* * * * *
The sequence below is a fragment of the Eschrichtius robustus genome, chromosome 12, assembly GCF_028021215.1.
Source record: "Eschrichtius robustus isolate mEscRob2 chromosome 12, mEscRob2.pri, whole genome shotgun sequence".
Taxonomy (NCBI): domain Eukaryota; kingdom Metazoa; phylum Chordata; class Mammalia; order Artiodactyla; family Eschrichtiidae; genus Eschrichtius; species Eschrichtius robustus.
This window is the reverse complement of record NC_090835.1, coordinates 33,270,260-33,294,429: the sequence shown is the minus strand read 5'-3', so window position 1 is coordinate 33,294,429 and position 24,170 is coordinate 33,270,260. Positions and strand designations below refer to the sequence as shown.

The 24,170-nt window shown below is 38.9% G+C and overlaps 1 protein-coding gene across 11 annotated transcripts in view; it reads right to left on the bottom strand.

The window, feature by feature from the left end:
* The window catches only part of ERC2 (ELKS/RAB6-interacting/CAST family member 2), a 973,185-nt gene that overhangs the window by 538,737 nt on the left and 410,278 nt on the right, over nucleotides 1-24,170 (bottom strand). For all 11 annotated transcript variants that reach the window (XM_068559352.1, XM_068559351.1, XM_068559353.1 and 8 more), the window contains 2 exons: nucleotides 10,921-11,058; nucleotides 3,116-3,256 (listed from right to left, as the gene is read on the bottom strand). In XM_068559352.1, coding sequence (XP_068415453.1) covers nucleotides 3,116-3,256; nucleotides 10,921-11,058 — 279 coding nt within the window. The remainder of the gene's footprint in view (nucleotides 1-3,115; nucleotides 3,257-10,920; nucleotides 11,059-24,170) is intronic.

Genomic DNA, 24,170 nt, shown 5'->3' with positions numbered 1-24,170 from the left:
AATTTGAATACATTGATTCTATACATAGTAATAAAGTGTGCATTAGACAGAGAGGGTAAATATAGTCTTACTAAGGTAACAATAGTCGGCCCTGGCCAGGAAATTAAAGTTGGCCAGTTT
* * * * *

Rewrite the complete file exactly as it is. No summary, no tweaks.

The sequence below is a fragment of the Eschrichtius robustus genome, chromosome 12, assembly GCF_028021215.1.
Source record: "Eschrichtius robustus isolate mEscRob2 chromosome 12, mEscRob2.pri, whole genome shotgun sequence".
Taxonomy (NCBI): domain Eukaryota; kingdom Metazoa; phylum Chordata; class Mammalia; order Artiodactyla; family Eschrichtiidae; genus Eschrichtius; species Eschrichtius robustus.
This window is the reverse complement of record NC_090835.1, coordinates 33,270,260-33,294,429: the sequence shown is the minus strand read 5'-3', so window position 1 is coordinate 33,294,429 and position 24,170 is coordinate 33,270,260. Positions and strand designations below refer to the sequence as shown.

The 24,170-nt window shown below is 38.9% G+C and overlaps 1 protein-coding gene across 11 annotated transcripts in view; it reads right to left on the bottom strand.

The window, feature by feature from the left end:
* The window catches only part of ERC2 (ELKS/RAB6-interacting/CAST family member 2), a 973,185-nt gene that overhangs the window by 538,737 nt on the left and 410,278 nt on the right, over nucleotides 1-24,170 (bottom strand). For all 11 annotated transcript variants that reach the window (XM_068559352.1, XM_068559351.1, XM_068559353.1 and 8 more), the window contains 2 exons: nucleotides 10,921-11,058; nucleotides 3,116-3,256 (listed from right to left, as the gene is read on the bottom strand). In XM_068559352.1, coding sequence (XP_068415453.1) covers nucleotides 3,116-3,256; nucleotides 10,921-11,058 — 279 coding nt within the window. The remainder of the gene's footprint in view (nucleotides 1-3,115; nucleotides 3,257-10,920; nucleotides 11,059-24,170) is intronic.

Genomic DNA, 24,170 nt, shown 5'->3' with positions numbered 1-24,170 from the left:
AATTTGAATACATTGATTCTATACATAGTAATAAAGTGTGCATTAGACAGAGAGGGTAAATATAGTCTTACTAAGGTAACAATAGTCGGCCCTGGCCAGGAAATTAAAGTTGGCCAGTTT